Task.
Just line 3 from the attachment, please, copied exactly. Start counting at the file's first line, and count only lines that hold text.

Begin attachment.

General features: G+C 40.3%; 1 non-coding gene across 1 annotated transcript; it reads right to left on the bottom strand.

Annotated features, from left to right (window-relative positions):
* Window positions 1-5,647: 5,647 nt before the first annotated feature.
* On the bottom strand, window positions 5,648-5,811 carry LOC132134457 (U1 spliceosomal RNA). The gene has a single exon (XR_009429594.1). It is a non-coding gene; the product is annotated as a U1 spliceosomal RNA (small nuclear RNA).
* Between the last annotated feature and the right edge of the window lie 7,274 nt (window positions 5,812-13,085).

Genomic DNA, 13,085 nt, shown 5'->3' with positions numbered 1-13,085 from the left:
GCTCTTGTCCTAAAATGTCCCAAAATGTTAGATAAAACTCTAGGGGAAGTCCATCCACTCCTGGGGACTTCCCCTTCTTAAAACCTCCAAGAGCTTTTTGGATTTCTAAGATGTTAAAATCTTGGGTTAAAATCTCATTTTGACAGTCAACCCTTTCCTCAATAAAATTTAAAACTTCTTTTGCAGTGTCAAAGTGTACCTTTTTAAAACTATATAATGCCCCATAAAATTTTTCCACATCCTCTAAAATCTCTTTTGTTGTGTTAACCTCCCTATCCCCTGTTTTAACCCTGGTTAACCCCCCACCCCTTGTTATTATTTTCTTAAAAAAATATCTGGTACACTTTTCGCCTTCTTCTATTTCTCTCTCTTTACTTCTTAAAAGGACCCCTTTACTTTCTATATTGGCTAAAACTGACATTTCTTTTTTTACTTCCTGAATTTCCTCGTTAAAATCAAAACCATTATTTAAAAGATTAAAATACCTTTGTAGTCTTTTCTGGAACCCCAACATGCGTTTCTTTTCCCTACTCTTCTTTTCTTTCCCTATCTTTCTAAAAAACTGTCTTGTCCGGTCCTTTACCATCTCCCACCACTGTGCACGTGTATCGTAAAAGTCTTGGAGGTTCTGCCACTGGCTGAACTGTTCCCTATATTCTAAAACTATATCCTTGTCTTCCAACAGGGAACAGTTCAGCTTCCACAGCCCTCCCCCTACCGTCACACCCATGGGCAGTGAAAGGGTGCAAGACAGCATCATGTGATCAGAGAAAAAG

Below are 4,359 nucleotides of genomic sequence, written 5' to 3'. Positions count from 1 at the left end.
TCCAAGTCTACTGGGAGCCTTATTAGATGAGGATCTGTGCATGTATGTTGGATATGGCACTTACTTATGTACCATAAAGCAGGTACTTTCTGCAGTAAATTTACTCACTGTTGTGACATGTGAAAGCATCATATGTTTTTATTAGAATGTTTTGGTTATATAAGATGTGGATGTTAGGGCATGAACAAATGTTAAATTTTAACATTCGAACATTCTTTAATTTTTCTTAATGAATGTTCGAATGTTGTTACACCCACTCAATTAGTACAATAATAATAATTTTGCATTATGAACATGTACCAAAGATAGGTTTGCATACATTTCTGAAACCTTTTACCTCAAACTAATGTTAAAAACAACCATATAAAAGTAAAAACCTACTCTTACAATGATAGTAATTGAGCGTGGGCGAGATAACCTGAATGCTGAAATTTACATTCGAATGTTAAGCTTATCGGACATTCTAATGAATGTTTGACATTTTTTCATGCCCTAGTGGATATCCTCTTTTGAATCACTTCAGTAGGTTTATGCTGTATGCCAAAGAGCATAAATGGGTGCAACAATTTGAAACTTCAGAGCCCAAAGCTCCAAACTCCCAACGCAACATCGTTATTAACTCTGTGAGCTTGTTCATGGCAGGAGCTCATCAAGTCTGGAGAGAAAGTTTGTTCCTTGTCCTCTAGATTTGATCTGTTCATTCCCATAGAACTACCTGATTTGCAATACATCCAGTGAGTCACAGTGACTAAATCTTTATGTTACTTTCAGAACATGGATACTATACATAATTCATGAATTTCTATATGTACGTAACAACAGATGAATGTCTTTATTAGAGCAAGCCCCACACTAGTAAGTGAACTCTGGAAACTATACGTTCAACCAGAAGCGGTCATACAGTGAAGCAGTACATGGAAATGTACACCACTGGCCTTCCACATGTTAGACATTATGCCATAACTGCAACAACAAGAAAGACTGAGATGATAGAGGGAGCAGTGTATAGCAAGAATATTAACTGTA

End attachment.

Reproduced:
* Window positions 1-5,647: 5,647 nt before the first annotated feature.